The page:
It’s no coincidence that John Spencer was on two series that won a combined five best drama Emmys while he was on board.
David Kelley, who was running “L.A. Law” when Spencer joined in 1990, chose Spencer, who suddenly died of a heart attack Friday at 58, as the perfect man to play rumpled attorney Tommy Mullaney. And another small-screen genius, “The West Wing” creator Aaron Sorkin, figured out that Spencer was the only actor who had the gravitas to give life to his Leo McGarry.
Those decisions came years after Spencer, who won his own Emmy for “West Wing” and was nominated four other times, found his way as a successful actor. It was only after a short stint on “The Patty Duke Show” in the early 1960s and then bopping around regional theater for a couple of decades that Spencer made a name for himself. By his own admission, if he hadn’t been cast opposite Harrison Ford in the 1990 thriller “Presumed Innocent,” he might’ve still been playing occasional off-Broadway gigs and eking out a living.
But for viewers of quality TV over the last decade, Spencer will always be McGarry, President Josiah Bartlet’s right-hand man, the chief of staff who made the big decisions when Bartlet or anyone in his administration wasn’t up to the task.
Unlike any other character on the show, he had more baggage than the claim area at O’Hare. McGarry was a drug abuser and alcoholic, and every day in the White House had to battle his demons and hang on to his sobriety.
In his most touching episode from season one, a young White House staffer reveals to the press that there are people in the West Wing with a history of drug use, and the finger eventually is pointed to McGarry. The staffer is soon fired by Bartlet confidante Sam Seaborn (Rob Lowe) and is packing her desk when McGarry confronts her.
Expecting a tongue-lashing, instead she gets a dose of compassion when he learns that her father was a drunk and that she was afraid he’d be making monumental decisions under the influence. He calls her decision to speak out brave and then asks her to stick around and use that courage on the job.
McGarry was the voice of reason in the Oval when others got caught up in self-righteousness. It didn’t take much for Brad Whitford’s Josh Lyman or Richard Schiff’s Toby Ziegler to lose it, and McGarry was often calming them down, telling them the politically correct move, minus the party vengeance.
But McGarry and Bartlet began to fall out of favor last season, and in a scene that now has eerie implications, McGarry had a heart attack in the woods outside Camp David and lay motionless on the ground. Eventually he would be found and make his way back to work, but with Allison Janney’s C.J. Cregg replacing him as chief of staff.
And now that “Wing” was riding high again — creatively but certainly not ratings-wise — Spencer’s death could be a mortal blow, as if the drop in viewership wasn’t bad enough.
It’s never easy to keep a show’s momentum going after a vital member of the cast passes away. ABC’s “8 Simple Rules” was doing just fine when John Ritter unexpectedly died. The execs at the network and on the series but there was no denying the show had lost its raison d’etre. Soon after, the show was canceled.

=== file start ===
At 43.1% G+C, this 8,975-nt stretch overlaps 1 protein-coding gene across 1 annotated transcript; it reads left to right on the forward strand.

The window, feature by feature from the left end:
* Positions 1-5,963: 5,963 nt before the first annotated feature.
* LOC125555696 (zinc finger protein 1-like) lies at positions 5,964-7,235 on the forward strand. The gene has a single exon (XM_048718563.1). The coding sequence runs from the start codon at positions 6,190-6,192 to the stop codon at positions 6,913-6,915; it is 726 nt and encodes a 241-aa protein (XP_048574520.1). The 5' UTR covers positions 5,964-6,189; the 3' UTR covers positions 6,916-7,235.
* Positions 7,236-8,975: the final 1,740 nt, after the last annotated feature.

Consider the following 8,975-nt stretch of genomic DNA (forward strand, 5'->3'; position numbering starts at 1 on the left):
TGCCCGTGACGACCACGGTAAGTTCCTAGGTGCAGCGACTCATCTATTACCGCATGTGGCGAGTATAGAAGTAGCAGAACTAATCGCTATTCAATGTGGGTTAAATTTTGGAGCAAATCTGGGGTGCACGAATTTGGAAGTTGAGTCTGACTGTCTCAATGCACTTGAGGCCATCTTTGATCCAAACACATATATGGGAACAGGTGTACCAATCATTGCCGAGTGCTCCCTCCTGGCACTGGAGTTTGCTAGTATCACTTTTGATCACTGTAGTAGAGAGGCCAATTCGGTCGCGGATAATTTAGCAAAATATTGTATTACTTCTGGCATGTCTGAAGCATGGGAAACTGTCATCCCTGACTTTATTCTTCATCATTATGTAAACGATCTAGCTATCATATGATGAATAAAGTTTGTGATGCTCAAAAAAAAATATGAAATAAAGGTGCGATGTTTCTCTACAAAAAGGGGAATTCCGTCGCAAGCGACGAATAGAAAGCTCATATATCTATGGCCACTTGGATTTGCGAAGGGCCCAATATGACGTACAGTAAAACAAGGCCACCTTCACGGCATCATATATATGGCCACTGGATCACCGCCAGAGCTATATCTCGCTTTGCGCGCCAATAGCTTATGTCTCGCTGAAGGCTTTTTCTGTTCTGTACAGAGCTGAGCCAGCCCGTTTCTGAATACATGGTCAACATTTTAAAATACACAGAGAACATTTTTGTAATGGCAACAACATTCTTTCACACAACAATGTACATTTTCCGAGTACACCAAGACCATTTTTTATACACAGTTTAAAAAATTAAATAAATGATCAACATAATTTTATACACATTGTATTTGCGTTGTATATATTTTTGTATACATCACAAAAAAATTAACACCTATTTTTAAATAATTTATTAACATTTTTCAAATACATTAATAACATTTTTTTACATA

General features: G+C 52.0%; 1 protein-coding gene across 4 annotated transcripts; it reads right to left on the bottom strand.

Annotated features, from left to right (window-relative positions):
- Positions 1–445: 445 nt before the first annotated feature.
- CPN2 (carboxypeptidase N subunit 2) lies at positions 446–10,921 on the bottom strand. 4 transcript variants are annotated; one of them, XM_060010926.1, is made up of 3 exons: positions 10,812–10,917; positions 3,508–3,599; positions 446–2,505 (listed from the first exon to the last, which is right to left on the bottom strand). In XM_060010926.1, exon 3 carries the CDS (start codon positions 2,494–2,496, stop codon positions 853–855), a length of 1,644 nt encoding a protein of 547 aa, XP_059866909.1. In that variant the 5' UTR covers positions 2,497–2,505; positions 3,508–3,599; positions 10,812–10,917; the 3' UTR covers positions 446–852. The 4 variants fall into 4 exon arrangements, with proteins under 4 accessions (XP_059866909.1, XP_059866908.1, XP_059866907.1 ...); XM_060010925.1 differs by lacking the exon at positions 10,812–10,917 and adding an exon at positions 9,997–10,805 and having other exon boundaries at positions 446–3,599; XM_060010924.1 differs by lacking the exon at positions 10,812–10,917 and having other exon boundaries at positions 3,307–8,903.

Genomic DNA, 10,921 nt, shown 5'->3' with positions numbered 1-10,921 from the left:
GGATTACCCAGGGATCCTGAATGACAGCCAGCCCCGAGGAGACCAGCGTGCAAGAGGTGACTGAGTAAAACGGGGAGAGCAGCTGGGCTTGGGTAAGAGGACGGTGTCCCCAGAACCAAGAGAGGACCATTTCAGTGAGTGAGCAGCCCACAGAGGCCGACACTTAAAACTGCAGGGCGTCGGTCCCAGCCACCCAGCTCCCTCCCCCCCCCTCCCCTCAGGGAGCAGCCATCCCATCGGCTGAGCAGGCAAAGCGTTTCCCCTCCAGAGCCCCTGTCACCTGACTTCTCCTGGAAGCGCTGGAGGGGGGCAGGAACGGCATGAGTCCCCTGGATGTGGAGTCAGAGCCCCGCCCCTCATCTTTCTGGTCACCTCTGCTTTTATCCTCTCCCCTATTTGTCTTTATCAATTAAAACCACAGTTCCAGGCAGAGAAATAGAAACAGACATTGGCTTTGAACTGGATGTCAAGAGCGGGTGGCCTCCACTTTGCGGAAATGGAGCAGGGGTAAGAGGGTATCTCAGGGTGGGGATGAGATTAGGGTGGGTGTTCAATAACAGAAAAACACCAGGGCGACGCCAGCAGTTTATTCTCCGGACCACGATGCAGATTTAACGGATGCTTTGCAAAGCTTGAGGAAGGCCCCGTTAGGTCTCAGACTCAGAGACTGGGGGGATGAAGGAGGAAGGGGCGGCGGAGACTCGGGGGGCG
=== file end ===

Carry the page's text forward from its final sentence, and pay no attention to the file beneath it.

“West Wing” is an entirely different animal — “Rules” was a comedy with a small cast and was still figuring out what type of show it wanted to be — NBC’s four-time Emmy winner is in the twilight of its run and has a deep ensemble. But now there’s a huge hole in the show, and one that won’t easily be filled.
Spencer’s McGarry had a pivotal role this season as the running mate of presidential candidate Matthew Santos, played by another “L.A. Law” vet, Jimmy Smits. And in a display of the deep respect McGarry had in the Democratic party, in the episode before Spencer’s death, McGarry was being talked about as a replacement for campaign chairman Lyman as the election nears its crucial final weeks.
Never one to backstab a longtime ally or put the party in a bad light, Spencer declined the offer and reiterated his faith in Lyman, with whom he had worked with for nearly eight years.
With probably two or three episodes in the can, “West Wing” writers now have the difficult task of figuring out how to explain Spencer’s sudden absence from the show. Since McGarry had health problems, it would make sense that they could say he had another heart attack or that the stress of the campaign caused a sudden brain aneurysm. But the show has often thrown convention out the window, so who knows?
How will this affect the presidential race? Santos seemed to be a few points down in the most recent polls to Republican nom Arnold Vinick (Alan Alda) but the contest was far from over.
There was concern early on when Santos named McGarry as a running mate about how his tenuous health and addictions would be construed by the voters. Does the fact that Santos was assured his health would be OK say something about the president-to-be’s decision-making abilities? After initially extending their sympathies, would the Republicans exploit McGarry’s death for political gain? If he can’t pick a vice president, how can he run the free world?
If any type of tragedy struck the Republican ranks, there’s little doubt that McGarry would’ve been the person the Democrats immediately seek for counsel, asking what’s the right thing to do.
Spencer, ever low-key and always handing off accolades to those around him even though he was as deserving as anyone, would know exactly what to say. He always did.
Stuart Levine is a senior editor at Daily Variety in Los Angeles.